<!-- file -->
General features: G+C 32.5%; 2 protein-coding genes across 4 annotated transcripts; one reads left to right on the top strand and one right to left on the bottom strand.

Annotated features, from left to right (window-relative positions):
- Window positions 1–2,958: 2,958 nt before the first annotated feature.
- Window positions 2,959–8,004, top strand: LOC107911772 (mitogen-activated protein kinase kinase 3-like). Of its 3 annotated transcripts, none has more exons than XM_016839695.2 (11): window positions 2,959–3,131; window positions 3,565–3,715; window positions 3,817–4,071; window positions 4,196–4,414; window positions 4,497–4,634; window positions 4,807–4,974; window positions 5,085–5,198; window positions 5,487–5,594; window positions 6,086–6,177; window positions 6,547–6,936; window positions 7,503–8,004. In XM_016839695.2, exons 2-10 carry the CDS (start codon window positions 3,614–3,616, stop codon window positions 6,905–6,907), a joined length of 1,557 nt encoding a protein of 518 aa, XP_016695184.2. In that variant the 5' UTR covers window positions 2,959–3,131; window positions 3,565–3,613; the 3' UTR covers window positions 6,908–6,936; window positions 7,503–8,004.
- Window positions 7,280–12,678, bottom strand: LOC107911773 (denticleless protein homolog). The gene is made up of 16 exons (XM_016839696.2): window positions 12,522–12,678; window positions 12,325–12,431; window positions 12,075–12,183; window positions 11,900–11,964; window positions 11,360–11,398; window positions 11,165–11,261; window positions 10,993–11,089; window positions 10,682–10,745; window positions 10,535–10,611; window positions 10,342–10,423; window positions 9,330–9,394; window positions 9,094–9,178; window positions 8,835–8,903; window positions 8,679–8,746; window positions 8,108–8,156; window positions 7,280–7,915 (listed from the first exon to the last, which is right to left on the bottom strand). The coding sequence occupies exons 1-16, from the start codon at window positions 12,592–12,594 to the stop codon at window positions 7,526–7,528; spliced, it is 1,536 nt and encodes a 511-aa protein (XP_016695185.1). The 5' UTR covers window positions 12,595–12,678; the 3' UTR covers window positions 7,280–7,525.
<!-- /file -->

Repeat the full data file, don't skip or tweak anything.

General features: G+C 32.5%; 2 protein-coding genes across 4 annotated transcripts; one reads left to right on the top strand and one right to left on the bottom strand.

Annotated features, from left to right (window-relative positions):
- Window positions 1–2,958: 2,958 nt before the first annotated feature.
- Window positions 2,959–8,004, top strand: LOC107911772 (mitogen-activated protein kinase kinase 3-like). Of its 3 annotated transcripts, none has more exons than XM_016839695.2 (11): window positions 2,959–3,131; window positions 3,565–3,715; window positions 3,817–4,071; window positions 4,196–4,414; window positions 4,497–4,634; window positions 4,807–4,974; window positions 5,085–5,198; window positions 5,487–5,594; window positions 6,086–6,177; window positions 6,547–6,936; window positions 7,503–8,004. In XM_016839695.2, exons 2-10 carry the CDS (start codon window positions 3,614–3,616, stop codon window positions 6,905–6,907), a joined length of 1,557 nt encoding a protein of 518 aa, XP_016695184.2. In that variant the 5' UTR covers window positions 2,959–3,131; window positions 3,565–3,613; the 3' UTR covers window positions 6,908–6,936; window positions 7,503–8,004.
- Window positions 7,280–12,678, bottom strand: LOC107911773 (denticleless protein homolog). The gene is made up of 16 exons (XM_016839696.2): window positions 12,522–12,678; window positions 12,325–12,431; window positions 12,075–12,183; window positions 11,900–11,964; window positions 11,360–11,398; window positions 11,165–11,261; window positions 10,993–11,089; window positions 10,682–10,745; window positions 10,535–10,611; window positions 10,342–10,423; window positions 9,330–9,394; window positions 9,094–9,178; window positions 8,835–8,903; window positions 8,679–8,746; window positions 8,108–8,156; window positions 7,280–7,915 (listed from the first exon to the last, which is right to left on the bottom strand). The coding sequence occupies exons 1-16, from the start codon at window positions 12,592–12,594 to the stop codon at window positions 7,526–7,528; spliced, it is 1,536 nt and encodes a 511-aa protein (XP_016695185.1). The 5' UTR covers window positions 12,595–12,678; the 3' UTR covers window positions 7,280–7,525.